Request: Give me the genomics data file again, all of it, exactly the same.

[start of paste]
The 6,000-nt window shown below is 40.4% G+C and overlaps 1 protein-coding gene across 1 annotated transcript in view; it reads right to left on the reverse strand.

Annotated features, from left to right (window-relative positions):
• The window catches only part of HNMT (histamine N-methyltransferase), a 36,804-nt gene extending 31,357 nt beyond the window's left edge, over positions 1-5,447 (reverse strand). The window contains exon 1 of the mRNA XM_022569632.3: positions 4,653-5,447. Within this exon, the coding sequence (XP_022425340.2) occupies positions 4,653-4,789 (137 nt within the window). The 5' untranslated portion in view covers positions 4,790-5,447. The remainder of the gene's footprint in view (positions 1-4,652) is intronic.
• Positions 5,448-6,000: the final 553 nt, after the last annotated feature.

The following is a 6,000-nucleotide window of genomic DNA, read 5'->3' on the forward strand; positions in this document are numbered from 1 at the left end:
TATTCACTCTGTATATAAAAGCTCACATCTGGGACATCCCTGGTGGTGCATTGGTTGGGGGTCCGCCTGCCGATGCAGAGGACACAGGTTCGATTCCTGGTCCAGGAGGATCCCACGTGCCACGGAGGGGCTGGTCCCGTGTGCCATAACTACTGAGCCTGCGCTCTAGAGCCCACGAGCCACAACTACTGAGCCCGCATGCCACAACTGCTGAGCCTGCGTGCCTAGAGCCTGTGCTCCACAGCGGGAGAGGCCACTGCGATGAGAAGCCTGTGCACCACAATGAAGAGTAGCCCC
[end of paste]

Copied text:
The 6,000-nt window shown below is 40.4% G+C and overlaps 1 protein-coding gene across 1 annotated transcript in view; it reads right to left on the reverse strand.

Annotated features, from left to right (window-relative positions):
• The window catches only part of HNMT (histamine N-methyltransferase), a 36,804-nt gene extending 31,357 nt beyond the window's left edge, over positions 1-5,447 (reverse strand). The window contains exon 1 of the mRNA XM_022569632.3: positions 4,653-5,447. Within this exon, the coding sequence (XP_022425340.2) occupies positions 4,653-4,789 (137 nt within the window). The 5' untranslated portion in view covers positions 4,790-5,447. The remainder of the gene's footprint in view (positions 1-4,652) is intronic.
• Positions 5,448-6,000: the final 553 nt, after the last annotated feature.

The following is a 6,000-nucleotide window of genomic DNA, read 5'->3' on the forward strand; positions in this document are numbered from 1 at the left end:
TATTCACTCTGTATATAAAAGCTCACATCTGGGACATCCCTGGTGGTGCATTGGTTGGGGGTCCGCCTGCCGATGCAGAGGACACAGGTTCGATTCCTGGTCCAGGAGGATCCCACGTGCCACGGAGGGGCTGGTCCCGTGTGCCATAACTACTGAGCCTGCGCTCTAGAGCCCACGAGCCACAACTACTGAGCCCGCATGCCACAACTGCTGAGCCTGCGTGCCTAGAGCCTGTGCTCCACAGCGGGAGAGGCCACTGCGATGAGAAGCCTGTGCACCACAATGAAGAGTAGCCCC